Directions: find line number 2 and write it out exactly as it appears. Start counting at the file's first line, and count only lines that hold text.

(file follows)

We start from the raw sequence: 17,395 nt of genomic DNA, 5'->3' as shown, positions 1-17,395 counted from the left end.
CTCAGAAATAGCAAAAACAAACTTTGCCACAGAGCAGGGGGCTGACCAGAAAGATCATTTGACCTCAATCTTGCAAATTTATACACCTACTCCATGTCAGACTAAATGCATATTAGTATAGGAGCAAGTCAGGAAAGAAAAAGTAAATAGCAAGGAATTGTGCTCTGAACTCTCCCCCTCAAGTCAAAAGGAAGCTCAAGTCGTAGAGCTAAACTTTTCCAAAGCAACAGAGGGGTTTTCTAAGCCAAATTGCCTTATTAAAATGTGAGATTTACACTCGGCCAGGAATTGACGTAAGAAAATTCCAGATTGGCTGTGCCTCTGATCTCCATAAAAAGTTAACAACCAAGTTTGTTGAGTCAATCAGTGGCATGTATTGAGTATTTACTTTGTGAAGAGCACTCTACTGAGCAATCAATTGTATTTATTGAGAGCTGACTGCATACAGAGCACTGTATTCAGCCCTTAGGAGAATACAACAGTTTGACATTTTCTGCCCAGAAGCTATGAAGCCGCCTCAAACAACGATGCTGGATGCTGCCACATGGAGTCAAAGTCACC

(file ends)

CTCAGAAATAGCAAAAACAAACTTTGCCACAGAGCAGGGGGCTGACCAGAAAGATCATTTGACCTCAATCTTGCAAATTTATACACCTACTCCATGTCAGACTAAATGCATATTAGTATAGGAGCAAGTCAGGAAAGAAAAAGTAAATAGCAAGGAATTGTGCTCTGAACTCTCCCCCTCAAGTCAAAAGGAAGCTCAAGTCGTAGAGCTAAACTTTTCCAAAGCAACAGAGGGGTTTTCTAAGCCAAATTGCCTTATTAAAATGTGAGATTTACACTCGGCCAGGAATTGACGTAAGAAAATTCCAGATTGGCTGTGCCTCTGATCTCCATAAAAAGTTAACAACCAAGTTTGTTGAGTCAATCAGTGGCATGTATTGAGTATTTACTTTGTGAAGAGCACTCTACTGAGCAATCAATTGTATTTATTGAGAGCTGACTGCATACAGAGCACTGTATTCAGCCCTTAGGAGAATACAACAGTTTGACATTTTCTGCCCAGAAGCTATGAAGCCGCCTCAAACAACGATGCTGGATGCTGCCACATGGAGTCAAAGTCACC